Advance decisions – refusing future medical treatment
How advance decisions can be made now to refuse medical treatment in the future.
Advance decisions are the modern equivalent of ‘living wills’ or ‘advance directives’ and are governed by the Mental Capacity Act 2005. An advance decision allows a person to make a legally binding decision now to refuse the giving or continuation of specific medical treatments in the future in case they lose capacity to make that decision when treatment is required.
Essentially, an advance decision allows a person to say, “If I am incapacitated and suffering from this condition in the future, I do not consent to receiving these specified medical treatments.” This way, you can let family members, carers and healthcare workers know your wishes to refuse certain medical treatments in case you cannot make decisions or communicate your wishes in the future when treatment is proposed.
Advance decisions can only be used to refuse medical treatment; they cannot be used to require treatment to be given.
Why make an advance decision?
Advance decisions are particularly useful where a person has a terminal illness or degenerative condition and may become incapacitated as a result. A person may also choose to make an advance decision if they have certain religious, spiritual or moral beliefs about medical treatments.
Without an advance decision in place, the court can rule that medical treatment should be given, including life-sustaining intervention. Therefore, if you wish not to receive particular types of treatment in the future in the event that you are suffering from some specific, listed health conditions, then advance decisions are a way of recording such wishes. They can be amended or withdrawn at any time.
How is an advance decision made?
To make an advance decision, a person must be at least 18 years old and have mental capacity. The specific treatments being refused must be provided in the advance decision. This can include life-sustaining treatments, such as ventilation, cardiopulmonary resuscitation (CPR) and artificial nutrition and hydration. However, ‘treatments’ would not include basic care, such as washing or spoon-feeding a person. The decision-maker can also set out the exact circumstances in which a specified treatment is to be refused, but they do not have to.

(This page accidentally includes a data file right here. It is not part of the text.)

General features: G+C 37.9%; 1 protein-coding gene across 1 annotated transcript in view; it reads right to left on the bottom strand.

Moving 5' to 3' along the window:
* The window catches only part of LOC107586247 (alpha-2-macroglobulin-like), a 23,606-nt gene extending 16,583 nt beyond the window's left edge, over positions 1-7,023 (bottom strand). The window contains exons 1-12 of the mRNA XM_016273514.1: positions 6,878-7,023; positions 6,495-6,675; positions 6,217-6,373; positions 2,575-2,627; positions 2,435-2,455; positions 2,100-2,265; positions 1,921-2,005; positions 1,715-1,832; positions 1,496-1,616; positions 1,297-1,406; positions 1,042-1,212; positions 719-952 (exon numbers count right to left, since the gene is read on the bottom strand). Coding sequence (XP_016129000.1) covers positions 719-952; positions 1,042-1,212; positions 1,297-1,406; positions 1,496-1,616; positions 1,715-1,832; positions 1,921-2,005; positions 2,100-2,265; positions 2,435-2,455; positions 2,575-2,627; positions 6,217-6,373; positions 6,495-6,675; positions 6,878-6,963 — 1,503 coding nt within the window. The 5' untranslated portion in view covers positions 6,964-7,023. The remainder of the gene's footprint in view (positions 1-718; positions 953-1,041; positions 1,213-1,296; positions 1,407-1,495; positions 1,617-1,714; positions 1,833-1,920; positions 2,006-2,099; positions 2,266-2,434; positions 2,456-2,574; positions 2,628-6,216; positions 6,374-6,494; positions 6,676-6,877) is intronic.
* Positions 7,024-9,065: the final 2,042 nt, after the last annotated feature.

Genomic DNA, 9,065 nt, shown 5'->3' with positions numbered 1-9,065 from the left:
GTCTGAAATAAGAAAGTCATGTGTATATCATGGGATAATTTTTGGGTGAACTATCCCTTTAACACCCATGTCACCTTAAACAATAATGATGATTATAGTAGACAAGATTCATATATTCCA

Advance decisions must comply with certain statutory requirements to be legally binding. Crucially, the advance decision must be applicable, meaning the treatment required in the future must be the exact same treatment that was refused in the advance decision. What’s more, if any circumstances are specified in the advance decision, those exact circumstances must be present when the treatment is proposed in the future. There cannot be any new, unexpected circumstances that may have affected the decision had they been known at the time, such as new medical treatments. If these requirements are not met, medical practitioners can overrule an advance decision and, although a non-binding advance decision would be considered, treatment decisions would ultimately be made based on what is in the patient’s best interests rather than what their wishes may be.
Whilst the concept of advance decisions is straightforward, this is a fairly complex area of law. It is important that advance decisions are drafted properly to meet the statutory requirements and to cover all possible treatments and circumstances that may arise in the future. If you are interested in making an advance decision or if you would like further advice about your options, please contact the head of our Wills, Trusts and Estates team, Rob Crowther, at [email protected] or on 0118 951 6251.